But we have no doubt respecting the design of God to exhibit to us in the Nazarites a pattern for our imitation. The appointment itself has ceased with the law: “the believing Gentiles” are expressly told that they “are not required to observe any such thing [Note: Act 21:25.].” But, though the form has ceased, the substance remains. We are called to consecrate ourselves unreservedly to God. This is our duty, and our privilege. “We are not our own; we are bought with a price;” and therefore bought, “that we may glorify God with our bodies and our spirits, which are his.” Every one amongst us should subscribe with his hand, and say, “I am the Lord’s [Note: Isa 44:5; Rom 14:7-8.]”— — — We need not literally abstain from wine; but we should shew a holy superiority to all the pleasures of sense. We may enjoy them, because “God has given us all things richly to enjoy:” but we should not seek our happiness in them, or be at all enslaved by them; or value them any further, than we can enjoy God in them, and glorify him by them. The same indifference should we manifest also in relation to the cares of this life. We may mourn indeed, but never indulge that “sorrow of the world, which worketh death.” Having God for our portion, the loss of all earthly things should be comparatively but little felt — — — We are not called to that singularity of dress which marked the Nazarites to public view: but surely we are called not to be conformed to every idle fashion, or to be running into all the absurdities which characterize the votaries of this world. A Christian should despise such vanities, and “be no more of this world, than Christ himself was of the world” — — — From pollution of every kind we should stand at the remotest distance: we should “have no fellowship with the unfruitful works of darkness,” but “be purged from dead works to serve the living God.” What caution, what holy fear should we maintain! What dread of dishonouring our Lord, and walking unworthy of our holy profession! Surely we should “abstain even from the appearance of evil,” and labour to “be pure as God himself is pure” — — — If at any time, through weakness or inadvertence, we contract pollution, we must not think to proceed as if we had done nothing amiss: no; sin, of whatever kind, must be repented of: for, if it be continued in, it will infallibly destroy us [Note: Eze 18:24.]. We must, like the Nazarite, instantly apply ourselves to the atoning sacrifice of Christ, and seek remission through his precious blood. Yea, like him too, we must renew our dedication of ourselves to God, just as if we never had been devoted to him before. This is the safest way, and by far the happiest. If we stand doubting and questioning about our former state, it may be long before we come to any comfortable conclusion: but if we leave the consideration of past experiences, or use them only as grounds of deeper humiliation, and devote ourselves to God again as we did at the beginning, we shall most honour the mercy of our God, and most speedily attain renewed tokens of his favour — — —]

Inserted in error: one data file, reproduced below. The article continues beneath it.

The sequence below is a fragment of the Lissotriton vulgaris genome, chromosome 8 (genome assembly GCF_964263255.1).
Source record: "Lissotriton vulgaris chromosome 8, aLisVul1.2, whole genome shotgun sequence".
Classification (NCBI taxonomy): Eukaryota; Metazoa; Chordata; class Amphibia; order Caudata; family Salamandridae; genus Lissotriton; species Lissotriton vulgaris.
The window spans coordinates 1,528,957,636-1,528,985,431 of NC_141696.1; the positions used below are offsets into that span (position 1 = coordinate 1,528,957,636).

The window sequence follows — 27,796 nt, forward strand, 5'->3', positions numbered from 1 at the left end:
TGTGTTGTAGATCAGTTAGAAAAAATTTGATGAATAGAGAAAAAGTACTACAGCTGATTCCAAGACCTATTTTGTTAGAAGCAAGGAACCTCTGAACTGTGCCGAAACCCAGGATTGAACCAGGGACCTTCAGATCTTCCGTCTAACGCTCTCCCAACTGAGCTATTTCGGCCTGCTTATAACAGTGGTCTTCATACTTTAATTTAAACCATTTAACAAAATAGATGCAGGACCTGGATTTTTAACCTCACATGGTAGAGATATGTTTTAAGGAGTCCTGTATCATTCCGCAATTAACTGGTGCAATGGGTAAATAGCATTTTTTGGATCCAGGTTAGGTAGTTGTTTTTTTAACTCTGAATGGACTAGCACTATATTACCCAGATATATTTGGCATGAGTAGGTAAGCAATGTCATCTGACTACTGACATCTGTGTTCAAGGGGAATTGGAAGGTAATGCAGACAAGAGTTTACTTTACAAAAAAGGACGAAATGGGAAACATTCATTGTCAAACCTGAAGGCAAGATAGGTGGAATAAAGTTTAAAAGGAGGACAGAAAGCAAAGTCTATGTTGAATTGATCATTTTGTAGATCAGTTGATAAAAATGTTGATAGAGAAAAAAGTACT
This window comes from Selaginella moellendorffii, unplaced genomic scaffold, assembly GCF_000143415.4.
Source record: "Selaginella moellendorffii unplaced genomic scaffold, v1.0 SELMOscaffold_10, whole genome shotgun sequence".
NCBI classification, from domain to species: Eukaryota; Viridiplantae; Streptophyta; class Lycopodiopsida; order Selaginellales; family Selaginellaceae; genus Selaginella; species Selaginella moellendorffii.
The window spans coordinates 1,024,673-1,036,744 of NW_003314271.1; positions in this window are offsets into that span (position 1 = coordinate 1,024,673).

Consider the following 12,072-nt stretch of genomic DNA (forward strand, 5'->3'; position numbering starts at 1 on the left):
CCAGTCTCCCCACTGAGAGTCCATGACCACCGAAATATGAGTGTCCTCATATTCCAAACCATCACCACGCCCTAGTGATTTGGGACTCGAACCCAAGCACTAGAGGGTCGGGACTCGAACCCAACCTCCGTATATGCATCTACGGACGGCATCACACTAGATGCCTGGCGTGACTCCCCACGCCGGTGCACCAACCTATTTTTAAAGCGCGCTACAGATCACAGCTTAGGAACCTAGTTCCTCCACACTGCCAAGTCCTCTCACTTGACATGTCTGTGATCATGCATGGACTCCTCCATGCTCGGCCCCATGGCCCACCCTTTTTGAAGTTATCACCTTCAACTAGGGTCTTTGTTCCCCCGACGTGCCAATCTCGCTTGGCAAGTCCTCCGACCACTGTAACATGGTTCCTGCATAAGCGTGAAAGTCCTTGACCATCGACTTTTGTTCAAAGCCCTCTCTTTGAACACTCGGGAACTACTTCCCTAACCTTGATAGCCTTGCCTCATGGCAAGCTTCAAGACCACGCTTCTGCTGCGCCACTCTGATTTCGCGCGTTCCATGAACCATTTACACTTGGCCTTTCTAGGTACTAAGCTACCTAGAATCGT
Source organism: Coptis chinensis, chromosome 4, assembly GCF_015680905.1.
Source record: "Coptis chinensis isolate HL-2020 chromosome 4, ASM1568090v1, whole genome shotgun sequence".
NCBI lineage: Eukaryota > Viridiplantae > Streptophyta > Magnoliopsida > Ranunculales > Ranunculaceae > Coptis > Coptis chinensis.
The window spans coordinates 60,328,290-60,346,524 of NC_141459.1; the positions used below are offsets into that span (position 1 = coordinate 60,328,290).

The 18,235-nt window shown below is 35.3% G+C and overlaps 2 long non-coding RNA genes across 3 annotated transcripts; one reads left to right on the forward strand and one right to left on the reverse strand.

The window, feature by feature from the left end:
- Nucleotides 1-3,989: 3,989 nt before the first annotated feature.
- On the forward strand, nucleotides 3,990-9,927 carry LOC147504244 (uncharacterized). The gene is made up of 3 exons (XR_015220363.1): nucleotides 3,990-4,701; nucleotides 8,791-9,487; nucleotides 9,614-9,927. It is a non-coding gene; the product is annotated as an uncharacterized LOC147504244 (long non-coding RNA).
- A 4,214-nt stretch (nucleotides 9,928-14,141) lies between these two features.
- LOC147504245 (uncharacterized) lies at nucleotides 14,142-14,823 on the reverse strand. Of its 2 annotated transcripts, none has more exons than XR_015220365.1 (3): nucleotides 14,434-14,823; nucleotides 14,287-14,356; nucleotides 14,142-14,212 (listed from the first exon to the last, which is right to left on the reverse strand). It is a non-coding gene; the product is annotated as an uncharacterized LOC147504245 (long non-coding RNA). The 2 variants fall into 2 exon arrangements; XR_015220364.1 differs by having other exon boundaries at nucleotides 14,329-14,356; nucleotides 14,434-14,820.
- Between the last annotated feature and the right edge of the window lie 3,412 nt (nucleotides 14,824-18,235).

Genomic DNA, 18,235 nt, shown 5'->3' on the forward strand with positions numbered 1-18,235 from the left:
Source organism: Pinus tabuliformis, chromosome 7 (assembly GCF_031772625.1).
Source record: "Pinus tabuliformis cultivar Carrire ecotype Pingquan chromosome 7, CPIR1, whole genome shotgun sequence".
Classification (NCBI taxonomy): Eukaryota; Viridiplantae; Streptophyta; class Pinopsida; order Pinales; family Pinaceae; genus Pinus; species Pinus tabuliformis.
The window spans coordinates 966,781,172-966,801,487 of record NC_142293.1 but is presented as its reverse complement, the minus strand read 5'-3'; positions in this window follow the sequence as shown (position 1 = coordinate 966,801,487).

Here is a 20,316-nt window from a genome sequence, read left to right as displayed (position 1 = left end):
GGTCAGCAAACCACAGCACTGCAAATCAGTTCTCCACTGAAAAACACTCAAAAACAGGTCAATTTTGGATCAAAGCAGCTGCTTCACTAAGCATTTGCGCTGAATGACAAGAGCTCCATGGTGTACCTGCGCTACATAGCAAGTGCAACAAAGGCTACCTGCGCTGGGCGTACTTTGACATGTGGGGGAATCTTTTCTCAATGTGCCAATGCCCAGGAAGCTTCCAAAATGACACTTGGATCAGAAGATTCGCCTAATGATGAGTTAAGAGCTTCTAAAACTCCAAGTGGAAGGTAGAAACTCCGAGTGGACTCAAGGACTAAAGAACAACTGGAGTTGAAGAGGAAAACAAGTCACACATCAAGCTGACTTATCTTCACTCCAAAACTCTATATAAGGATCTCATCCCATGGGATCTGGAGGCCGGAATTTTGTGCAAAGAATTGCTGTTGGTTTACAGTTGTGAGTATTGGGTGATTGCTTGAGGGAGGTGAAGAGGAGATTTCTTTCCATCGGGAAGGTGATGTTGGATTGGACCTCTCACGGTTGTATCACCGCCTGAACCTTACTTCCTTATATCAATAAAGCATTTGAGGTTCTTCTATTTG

At the completion of their vows they were required to present,


Their offerings—

These are particularly specified: they consisted of a he-lamb for a burnt-offering, to acknowledge God’s goodness to them; an ewe-lamb for a sin-offering, to obtain mercy at his hands; and a ram for a peace-offering, to shew that they were in a state of favour and acceptance with God. Besides these, they were to offer a basket of unleavened bread, consisting of cakes mingled with oil, and wafers anointed with oil, with a meat-offering and a drink-offering. Of these a greater portion was given to the priest than on other occasions: for, not only the wave-breast and the heave-shoulder were his, but also the other shoulder of the ram, which was sodden or boiled, was added, with one unleavened cake and one unleavened wafer; and, after having been put into the hands of the Nazarite and waved before the Lord, were given to the priest as his portion. The Nazarite’s hair also was shaven, and was burnt in the fire which boiled the peace-offerings. Thus was the termination of their vow publicly made known; and they, released from those particular obligations, were at liberty to resume the enjoyments which during their separation they had voluntarily renounced [Note: ver. 13–20.].